So the school garden. There’s been a lot going on there since I last posted about my involvement there. As with most things connected to the school, you attempt to dip your toe in the water and by accident you fall in. That’s what happened here.
I’m now running the school garden (ha! who saw that one coming?) since the lady who had been running it retired about 3 months after I showed up. Sneaky.
So, yeah. I’m the person who assigns the plots, orders the gravel, tries to get community gardeners and teachers working together, organizes weeding parties and makes sure that the whole thing is tickety-boo. Easy, right?
Actually, up to now it has gone without hiccup. But there’s time yet. I’ll update you when someone goes spectacularly wrong.
In the meantime those 2nd graders have been champing at the bit to get some ‘real’ gardening done. Since it’s been so wet here I’ve been forcing them to do ‘worthy’ activities like recording the soil and air temperature – their little frozen hands clutching their frozen pencils and icicle clipboards. It was all very sad!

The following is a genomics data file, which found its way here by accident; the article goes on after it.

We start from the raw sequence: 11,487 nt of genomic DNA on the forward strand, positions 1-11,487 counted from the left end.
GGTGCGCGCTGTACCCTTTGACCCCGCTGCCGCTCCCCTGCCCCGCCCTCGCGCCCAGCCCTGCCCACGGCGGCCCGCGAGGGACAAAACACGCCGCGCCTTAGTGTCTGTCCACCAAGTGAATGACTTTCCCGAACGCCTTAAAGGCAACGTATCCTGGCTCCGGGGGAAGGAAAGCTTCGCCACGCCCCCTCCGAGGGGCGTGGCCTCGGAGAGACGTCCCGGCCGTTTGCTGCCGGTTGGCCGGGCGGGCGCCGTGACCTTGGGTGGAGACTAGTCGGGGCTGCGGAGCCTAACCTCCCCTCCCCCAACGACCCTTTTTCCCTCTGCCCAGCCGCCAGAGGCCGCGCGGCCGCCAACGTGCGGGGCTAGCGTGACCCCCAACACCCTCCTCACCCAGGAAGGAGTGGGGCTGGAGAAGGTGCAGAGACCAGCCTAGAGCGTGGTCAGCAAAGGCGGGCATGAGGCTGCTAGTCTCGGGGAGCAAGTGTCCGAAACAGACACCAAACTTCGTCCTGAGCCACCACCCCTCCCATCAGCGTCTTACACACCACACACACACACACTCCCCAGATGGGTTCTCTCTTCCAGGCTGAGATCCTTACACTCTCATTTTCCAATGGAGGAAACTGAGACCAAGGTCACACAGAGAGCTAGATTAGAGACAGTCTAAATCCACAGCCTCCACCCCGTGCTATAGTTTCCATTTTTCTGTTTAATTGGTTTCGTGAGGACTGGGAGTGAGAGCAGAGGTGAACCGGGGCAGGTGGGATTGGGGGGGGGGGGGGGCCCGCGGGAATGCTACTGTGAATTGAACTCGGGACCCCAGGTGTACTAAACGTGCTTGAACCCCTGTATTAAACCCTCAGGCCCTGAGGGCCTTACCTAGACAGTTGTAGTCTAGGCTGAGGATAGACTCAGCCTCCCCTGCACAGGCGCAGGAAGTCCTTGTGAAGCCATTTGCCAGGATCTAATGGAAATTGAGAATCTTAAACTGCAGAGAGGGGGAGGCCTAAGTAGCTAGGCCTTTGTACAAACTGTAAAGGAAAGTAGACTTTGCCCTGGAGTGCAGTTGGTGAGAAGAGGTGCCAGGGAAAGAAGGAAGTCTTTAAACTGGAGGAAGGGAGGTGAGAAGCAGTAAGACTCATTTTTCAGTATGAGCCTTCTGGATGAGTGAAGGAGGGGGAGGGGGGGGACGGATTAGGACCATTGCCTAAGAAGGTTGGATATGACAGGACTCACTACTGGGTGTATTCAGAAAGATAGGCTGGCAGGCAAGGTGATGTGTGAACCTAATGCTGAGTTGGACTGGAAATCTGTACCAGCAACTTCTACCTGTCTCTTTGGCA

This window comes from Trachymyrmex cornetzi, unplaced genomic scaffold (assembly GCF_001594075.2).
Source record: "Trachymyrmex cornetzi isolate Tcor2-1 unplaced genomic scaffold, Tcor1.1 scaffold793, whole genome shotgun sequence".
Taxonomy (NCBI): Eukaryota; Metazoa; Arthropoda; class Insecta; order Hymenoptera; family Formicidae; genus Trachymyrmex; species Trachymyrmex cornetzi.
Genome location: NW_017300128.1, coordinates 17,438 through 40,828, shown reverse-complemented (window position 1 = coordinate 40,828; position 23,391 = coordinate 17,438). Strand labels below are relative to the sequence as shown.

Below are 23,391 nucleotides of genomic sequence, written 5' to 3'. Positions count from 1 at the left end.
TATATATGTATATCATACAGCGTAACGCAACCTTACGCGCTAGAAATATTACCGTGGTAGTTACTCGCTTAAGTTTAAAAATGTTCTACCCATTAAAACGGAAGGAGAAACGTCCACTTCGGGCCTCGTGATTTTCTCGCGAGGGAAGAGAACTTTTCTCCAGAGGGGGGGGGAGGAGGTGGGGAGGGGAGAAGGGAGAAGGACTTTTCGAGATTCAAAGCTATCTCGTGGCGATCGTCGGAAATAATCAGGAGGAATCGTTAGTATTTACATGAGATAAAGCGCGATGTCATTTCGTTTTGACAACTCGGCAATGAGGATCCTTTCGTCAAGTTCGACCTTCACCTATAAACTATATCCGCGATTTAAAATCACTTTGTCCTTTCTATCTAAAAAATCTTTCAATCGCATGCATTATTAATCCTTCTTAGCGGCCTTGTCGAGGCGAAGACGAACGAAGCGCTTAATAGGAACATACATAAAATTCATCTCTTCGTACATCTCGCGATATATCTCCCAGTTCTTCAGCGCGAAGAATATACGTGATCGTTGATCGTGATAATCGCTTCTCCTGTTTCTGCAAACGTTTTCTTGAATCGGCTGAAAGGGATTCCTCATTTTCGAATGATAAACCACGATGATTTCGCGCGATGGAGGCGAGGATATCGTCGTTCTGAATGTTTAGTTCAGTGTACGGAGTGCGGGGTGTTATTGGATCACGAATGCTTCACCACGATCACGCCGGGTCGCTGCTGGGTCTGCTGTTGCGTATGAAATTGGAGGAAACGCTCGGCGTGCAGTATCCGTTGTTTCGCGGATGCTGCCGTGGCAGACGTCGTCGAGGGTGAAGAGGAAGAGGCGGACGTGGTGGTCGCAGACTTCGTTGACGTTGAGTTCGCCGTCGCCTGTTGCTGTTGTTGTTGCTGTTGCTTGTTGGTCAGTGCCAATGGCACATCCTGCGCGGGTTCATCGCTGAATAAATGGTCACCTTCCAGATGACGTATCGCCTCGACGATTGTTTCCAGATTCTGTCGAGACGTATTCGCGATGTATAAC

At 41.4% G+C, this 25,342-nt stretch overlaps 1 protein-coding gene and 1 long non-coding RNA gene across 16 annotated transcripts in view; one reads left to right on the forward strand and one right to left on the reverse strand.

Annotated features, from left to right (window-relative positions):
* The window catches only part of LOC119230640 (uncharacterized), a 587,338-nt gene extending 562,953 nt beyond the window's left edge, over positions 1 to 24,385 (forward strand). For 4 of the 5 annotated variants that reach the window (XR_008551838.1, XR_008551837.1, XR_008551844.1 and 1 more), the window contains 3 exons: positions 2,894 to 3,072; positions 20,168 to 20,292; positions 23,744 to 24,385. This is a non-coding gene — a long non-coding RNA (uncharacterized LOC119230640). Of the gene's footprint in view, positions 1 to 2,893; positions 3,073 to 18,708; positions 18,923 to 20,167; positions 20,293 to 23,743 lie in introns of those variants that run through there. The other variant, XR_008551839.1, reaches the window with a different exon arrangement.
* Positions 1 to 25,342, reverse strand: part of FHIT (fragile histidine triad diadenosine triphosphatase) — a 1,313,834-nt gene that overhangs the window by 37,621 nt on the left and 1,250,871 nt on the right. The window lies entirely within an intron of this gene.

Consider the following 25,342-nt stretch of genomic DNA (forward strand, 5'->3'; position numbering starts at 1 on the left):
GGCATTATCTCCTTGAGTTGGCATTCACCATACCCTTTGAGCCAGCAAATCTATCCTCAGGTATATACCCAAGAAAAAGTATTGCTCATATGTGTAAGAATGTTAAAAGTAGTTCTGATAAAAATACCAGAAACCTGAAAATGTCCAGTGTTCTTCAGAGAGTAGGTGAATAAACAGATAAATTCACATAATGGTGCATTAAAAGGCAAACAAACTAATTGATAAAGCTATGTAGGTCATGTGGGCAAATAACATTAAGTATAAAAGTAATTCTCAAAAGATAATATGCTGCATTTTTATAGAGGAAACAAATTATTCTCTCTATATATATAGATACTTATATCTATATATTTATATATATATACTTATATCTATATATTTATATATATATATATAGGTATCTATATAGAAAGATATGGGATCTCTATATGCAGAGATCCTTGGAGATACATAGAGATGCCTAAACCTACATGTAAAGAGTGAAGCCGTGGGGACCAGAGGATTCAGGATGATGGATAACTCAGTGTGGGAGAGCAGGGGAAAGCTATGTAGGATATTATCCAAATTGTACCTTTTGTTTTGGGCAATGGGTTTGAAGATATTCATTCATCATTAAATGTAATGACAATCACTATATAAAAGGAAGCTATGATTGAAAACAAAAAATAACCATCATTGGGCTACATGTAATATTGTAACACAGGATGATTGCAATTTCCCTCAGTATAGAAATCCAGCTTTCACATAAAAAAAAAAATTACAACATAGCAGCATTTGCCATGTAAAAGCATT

But now, well, now it’s March and that’s when the real gardening happens. According to them anyway. So I thought it was high time I gave them some tools and asked them to get some of this digging done.
We have four plots at our disposal (two for each class). And back in October we had sowed some cover crop of Crimson Clover. Now, the Clover is about a foot high and starting to flop over the sides of the raised bed. Time for some choppy-chop.
In the school garden shed there are some very cute kid spades (or shovels as they will have it here). I took the class out in groups of six, showed them the cover crop and handed them a spade. I might as well have just handed them a family-sized bag of Skittles. Their faces lit up with little evil grins and they set to it.
What they did to that cover crop in 5 minutes I estimate it would have taken me half an hour. No kidding. They went cray-cray.
Even the kids that are normally ‘meh’ about gardening were jumping on the their spades and digging for England. It was ace.
Coats were thrown on the floor, holes were dug, filled in and then dug again. When I said that time was up and it’s time for the next group there were groans, and shouts of ‘nooo!’
It was all quite satisfying.
Above: More digging
Above: We all love digging
It’s so great for you to lend your talents to this project! Spades and shovels are two different things. Spade is the longer, rectangular blade and a shovel is a wider, broader blade. Anyone using the words interchangeably just needs to be shown the difference. Maybe you could do a lesson on all the tools and their uses?
Thanks for letting me know Jess.
What a great idea! I’m glad the children were so enthusiastic.